I discovered Anna’s work on Instagram and was immediately drawn in by her bright and powerful use of colours. Her works radiate liveliness and joy, like a big bright sun. But at the same time they also make themselves vulnerable and give back an even greater power through that.
For the following I asked Anna if she wants to do an interview with me:
Luna Maluna Gri: Tell me a bit about yourself and your work.
Anna Pelz: I’m from Vienna, 26 years old and I’m currently doing my Masters in TransArts at the University of Applied Arts. I like to experiment with different media but I’m mostly painting and also doing objects, ideally I like to combine them all in immersive room installations.
LMG: How and why did you start making art?
AP: I’ve always been doing some kind of creative stuff, like crafting or drawing, painting as a kid already. I think my parents supported that and it was always like a natural thing to do. Over time I found out that it might be possible to do that professionally. When I was twenty I started studying art after doing a diploma in graphic design.
LMG: What role does art play for you?
AP: I think it’s a tool for expressing myself and transforming feelings and thoughts. It’s also a way of communicating and a bit like a metabolism.
LMG: What does your creative process look like?
AP: I think it’s melting together with everyday life. I like to take notes and I’m always scribbling something down. I might read something that inspires me and I frequently make time to paint or play with materials.
LMG: So is your starting point always text?
AP: Not always. I think sometimes it just happens in the process. I make time to be in my studio where I store my different materials, then I might start painting and when it drys I take some other materials and start to do some kind of object or maybe watch an interesting interview that gives me a new impulse. I also have my notebook where I write down concepts for example.
LMG: What inspires you?
AP: Everyday life, my own feelings, what’s going on in the world, things I read, music, other artists and topics of psychology or biology or feminism
LMG: What is your experience with the art world?
AP: I think that’s hard to say. On one hand there is a lot happening in Vienna which is great and it’s always what you make of it. I think there are many opportunities to do something and be a part of it. On the other hand the art world in general is kind of elitist and there are a lot of unwritten rules which doesn’t make it so easy to enter. I think, also with the next question (“Is there something you would change about the art world and if yes, what?”), that it could be more open, maybe less classist and there could be more women or not cis male people, in important positions and it’s just also a mirror of the rest of society.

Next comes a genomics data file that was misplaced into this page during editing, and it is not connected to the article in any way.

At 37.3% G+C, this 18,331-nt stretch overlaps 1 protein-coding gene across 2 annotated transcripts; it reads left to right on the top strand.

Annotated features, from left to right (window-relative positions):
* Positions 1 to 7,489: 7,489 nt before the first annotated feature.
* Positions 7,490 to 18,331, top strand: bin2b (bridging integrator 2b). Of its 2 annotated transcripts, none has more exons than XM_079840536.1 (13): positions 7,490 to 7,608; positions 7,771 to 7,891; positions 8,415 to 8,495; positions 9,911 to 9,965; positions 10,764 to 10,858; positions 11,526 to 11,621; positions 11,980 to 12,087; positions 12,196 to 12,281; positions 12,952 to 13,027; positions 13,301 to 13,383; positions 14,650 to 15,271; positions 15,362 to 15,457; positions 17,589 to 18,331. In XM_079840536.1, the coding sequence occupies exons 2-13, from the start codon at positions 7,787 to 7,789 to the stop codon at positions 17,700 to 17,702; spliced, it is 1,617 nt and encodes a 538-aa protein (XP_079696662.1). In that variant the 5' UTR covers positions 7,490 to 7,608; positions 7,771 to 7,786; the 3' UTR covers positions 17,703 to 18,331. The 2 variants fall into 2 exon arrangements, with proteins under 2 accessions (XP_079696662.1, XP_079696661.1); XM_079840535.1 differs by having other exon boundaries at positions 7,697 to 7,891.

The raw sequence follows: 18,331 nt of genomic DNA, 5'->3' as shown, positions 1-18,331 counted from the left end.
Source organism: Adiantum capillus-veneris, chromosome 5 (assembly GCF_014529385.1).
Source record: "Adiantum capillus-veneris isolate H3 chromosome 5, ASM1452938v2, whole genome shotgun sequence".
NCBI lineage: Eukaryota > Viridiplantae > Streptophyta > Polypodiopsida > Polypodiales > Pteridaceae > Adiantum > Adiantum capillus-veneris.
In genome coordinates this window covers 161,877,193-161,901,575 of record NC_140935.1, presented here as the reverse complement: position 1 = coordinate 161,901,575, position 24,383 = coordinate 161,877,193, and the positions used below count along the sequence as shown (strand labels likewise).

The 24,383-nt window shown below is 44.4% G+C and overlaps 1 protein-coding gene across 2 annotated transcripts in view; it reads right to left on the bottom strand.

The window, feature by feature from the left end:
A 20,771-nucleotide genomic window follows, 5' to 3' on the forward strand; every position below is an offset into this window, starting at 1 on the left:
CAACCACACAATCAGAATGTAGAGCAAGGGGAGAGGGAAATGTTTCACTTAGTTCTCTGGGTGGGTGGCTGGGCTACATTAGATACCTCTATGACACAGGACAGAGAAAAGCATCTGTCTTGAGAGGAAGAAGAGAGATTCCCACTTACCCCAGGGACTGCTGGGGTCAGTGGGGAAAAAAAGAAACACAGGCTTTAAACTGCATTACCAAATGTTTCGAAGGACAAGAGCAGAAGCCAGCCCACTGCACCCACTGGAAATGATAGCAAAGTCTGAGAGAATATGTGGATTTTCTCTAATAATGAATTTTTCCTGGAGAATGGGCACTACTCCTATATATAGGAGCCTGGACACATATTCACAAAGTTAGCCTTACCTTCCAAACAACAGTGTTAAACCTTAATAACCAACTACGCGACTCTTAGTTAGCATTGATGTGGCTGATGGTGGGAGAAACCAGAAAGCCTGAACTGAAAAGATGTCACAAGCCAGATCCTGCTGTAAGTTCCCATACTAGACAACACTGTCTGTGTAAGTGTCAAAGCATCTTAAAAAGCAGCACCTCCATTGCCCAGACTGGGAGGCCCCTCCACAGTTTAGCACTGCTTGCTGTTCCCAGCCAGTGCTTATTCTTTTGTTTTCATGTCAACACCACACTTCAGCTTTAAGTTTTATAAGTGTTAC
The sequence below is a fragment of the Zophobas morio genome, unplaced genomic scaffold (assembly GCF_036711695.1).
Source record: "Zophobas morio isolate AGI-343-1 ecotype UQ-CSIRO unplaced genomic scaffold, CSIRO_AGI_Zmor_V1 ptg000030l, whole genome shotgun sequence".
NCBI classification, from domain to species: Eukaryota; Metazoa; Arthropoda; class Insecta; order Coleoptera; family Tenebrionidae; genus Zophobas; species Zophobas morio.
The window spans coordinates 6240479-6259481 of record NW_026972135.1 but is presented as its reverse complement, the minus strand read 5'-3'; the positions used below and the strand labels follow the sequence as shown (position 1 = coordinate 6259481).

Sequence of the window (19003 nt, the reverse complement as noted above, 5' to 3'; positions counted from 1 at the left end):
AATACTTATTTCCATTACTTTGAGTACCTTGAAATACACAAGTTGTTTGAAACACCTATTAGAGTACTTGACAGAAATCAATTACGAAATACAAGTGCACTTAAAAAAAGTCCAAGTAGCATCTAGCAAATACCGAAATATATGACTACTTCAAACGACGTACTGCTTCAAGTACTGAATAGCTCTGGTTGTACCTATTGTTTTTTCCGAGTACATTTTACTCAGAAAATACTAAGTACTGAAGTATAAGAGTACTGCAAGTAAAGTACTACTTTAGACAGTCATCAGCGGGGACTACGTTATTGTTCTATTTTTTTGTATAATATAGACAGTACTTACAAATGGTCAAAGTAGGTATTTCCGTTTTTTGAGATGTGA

LMG: What do you think is/are the role/-s of art and artists in our society?
AP: I like to think of it as a catalyst. There is empathy when a piece resonates with someone in a way and just moves people, I think there is a special power in that. In the best way it could be a field where we can explore what is happening around us, a way to process, look at something from different point of views, I think that also adds to society. I also think there is something beautiful in producing something “useless”, I mean there is a use to art, but in a way useless in a world that is very driven by productivity. I’ve recently came across the theory that if we can stop and appreciate something beautiful, from an evolutionary perspective, it makes us feel safe because it communicates that we are safe when we can appreciate something beautiful that is not really useful to us, and I think that’s also a beautiful way to think about art.
LMG: Which artist/-s (dead or alive) would you like to meet and if you had one question what would you ask them?
AP: I think there are many! The first one is Pipilotti Rist, then Tracy Emin would be interesting, Martha Jungwirth, Maria Lassnig or Louise Bourgeois. Happily there are many interviews with these artists which can answer some questions already, but I think it would be interesting to know how they managed to navigate through the art world, to combine their true expression with also surviving in a capitalistic society as an artist. I think that also has changed over time but it would still be interesting because it’s something that’s rarely openly talked about.
LMG: Is there something you want to achieve in your art life? Dreams? Future plans? Or projects you would like to do?
AP: There are many ideas that I still want to see come to life. I think it would be nice to have more space to fill and to make even bigger immersive experiences, also to play with performance. In the more distant future I think what is nice about having exhibitions in bigger, more established places, is that there is a bigger audience. I think that it would be nice to share what I do with more people and see their interaction (with the works), that would be interesting. Also I’d like to improve my skills in different fields and combine them.
LMG: Do you think there is something you can bring to this world through your work as an artist which you couldn’t in any other field of work?
AP: There certainly are many ways to add to society but I think with art it’s maybe the most sensual way to do so. As I said I think art can be a free field to explore what’s going on within us and around us and that’s also an important part for society. Art can also add to many different fields which could be further explored. It can give a different angle to something in a maybe playful way.